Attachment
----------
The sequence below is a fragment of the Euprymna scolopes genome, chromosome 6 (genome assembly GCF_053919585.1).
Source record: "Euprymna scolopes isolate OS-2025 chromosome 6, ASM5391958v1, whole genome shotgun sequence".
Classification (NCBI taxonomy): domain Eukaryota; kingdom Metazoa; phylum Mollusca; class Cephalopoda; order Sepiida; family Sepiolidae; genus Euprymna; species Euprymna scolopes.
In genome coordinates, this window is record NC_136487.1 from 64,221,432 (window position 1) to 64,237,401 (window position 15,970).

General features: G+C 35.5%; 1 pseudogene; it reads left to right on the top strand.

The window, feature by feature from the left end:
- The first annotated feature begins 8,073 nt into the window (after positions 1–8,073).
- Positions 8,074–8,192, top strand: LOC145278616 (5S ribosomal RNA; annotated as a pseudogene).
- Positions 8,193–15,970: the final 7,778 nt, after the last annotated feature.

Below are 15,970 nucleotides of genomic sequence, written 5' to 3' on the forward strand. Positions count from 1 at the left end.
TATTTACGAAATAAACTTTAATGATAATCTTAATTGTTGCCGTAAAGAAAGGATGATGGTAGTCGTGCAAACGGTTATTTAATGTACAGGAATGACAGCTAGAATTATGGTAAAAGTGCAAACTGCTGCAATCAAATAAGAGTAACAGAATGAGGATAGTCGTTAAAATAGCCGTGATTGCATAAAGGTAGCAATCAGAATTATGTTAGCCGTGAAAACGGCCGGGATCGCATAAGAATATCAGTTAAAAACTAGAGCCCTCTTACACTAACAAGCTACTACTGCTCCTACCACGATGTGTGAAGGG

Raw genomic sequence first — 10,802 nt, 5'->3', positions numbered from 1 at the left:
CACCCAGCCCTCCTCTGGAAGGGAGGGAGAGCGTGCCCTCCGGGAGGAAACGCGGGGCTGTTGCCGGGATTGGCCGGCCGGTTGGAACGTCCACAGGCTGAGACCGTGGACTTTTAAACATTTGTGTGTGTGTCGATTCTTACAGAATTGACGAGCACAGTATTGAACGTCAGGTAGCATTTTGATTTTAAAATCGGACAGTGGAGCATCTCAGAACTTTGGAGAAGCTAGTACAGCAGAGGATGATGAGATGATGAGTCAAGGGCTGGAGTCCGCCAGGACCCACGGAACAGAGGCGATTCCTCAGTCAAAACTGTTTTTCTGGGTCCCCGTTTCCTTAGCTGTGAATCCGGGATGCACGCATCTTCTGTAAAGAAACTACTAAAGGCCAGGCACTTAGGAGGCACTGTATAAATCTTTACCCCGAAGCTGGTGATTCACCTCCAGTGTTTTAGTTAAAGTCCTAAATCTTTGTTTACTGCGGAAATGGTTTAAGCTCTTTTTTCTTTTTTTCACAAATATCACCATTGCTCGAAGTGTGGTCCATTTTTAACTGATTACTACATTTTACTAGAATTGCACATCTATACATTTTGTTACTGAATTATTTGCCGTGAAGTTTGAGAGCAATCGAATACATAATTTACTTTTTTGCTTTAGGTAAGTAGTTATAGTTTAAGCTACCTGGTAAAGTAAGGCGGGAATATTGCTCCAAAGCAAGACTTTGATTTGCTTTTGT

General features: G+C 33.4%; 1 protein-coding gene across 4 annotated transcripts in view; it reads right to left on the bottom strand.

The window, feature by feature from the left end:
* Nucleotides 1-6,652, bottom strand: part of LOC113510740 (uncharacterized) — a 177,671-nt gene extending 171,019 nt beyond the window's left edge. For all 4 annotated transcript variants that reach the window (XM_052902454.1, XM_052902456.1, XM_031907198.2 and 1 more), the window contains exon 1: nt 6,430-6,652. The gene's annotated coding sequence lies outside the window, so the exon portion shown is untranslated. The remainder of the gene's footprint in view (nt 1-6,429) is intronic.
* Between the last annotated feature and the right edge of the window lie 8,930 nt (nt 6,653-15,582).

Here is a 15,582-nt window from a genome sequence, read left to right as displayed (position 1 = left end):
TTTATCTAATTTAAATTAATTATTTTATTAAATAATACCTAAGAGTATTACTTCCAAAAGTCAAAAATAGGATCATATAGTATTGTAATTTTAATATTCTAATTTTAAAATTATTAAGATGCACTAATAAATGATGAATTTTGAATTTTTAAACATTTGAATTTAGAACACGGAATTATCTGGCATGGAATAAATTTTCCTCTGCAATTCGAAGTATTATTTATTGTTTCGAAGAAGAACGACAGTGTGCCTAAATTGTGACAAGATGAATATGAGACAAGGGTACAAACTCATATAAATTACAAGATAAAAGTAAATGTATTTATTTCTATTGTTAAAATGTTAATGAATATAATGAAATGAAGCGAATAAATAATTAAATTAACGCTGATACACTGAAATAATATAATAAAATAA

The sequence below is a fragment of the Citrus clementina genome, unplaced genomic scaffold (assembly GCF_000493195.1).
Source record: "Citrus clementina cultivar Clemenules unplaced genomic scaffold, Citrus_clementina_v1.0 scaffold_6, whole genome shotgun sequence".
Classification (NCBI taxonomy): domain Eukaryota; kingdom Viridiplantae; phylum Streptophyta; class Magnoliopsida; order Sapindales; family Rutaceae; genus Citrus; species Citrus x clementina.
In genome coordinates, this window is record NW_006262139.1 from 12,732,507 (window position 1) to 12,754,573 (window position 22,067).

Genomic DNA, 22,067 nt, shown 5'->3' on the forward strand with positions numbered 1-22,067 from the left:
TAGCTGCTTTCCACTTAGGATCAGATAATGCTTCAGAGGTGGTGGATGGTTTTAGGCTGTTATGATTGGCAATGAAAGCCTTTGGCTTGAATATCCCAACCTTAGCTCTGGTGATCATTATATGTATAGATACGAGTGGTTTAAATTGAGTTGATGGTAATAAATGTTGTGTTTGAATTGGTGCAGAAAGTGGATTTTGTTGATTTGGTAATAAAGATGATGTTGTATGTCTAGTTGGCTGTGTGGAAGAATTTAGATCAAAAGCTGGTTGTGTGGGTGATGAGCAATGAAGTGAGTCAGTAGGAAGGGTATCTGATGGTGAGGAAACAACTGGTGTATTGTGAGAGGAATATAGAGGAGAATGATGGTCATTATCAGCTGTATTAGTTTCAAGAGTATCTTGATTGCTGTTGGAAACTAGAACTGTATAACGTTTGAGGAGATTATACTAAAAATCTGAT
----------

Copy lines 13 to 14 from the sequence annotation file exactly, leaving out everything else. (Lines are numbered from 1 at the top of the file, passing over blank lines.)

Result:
CACCCAGCCCTCCTCTGGAAGGGAGGGAGAGCGTGCCCTCCGGGAGGAAACGCGGGGCTGTTGCCGGGATTGGCCGGCCGGTTGGAACGTCCACAGGCTGAGACCGTGGACTTTTAAACATTTGTGTGTGTGTCGATTCTTACAGAATTGACGAGCACAGTATTGAACGTCAGGTAGCATTTTGATTTTAAAATCGGACAGTGGAGCATCTCAGAACTTTGGAGAAGCTAGTACAGCAGAGGATGATGAGATGATGAGTCAAGGGCTGGAGTCCGCCAGGACCCACGGAACAGAGGCGATTCCTCAGTCAAAACTGTTTTTCTGGGTCCCCGTTTCCTTAGCTGTGAATCCGGGATGCACGCATCTTCTGTAAAGAAACTACTAAAGGCCAGGCACTTAGGAGGCACTGTATAAATCTTTACCCCGAAGCTGGTGATTCACCTCCAGTGTTTTAGTTAAAGTCCTAAATCTTTGTTTACTGCGGAAATGGTTTAAGCTCTTTTTTCTTTTTTTCACAAATATCACCATTGCTCGAAGTGTGGTCCATTTTTAACTGATTACTACATTTTACTAGAATTGCACATCTATACATTTTGTTACTGAATTATTTGCCGTGAAGTTTGAGAGCAATCGAATACATAATTTACTTTTTTGCTTTAGGTAAGTAGTTATAGTTTAAGCTACCTGGTAAAGTAAGGCGGGAATATTGCTCCAAAGCAAGACTTTGATTTGCTTTTGT

General features: G+C 33.4%; 1 protein-coding gene across 4 annotated transcripts in view; it reads right to left on the bottom strand.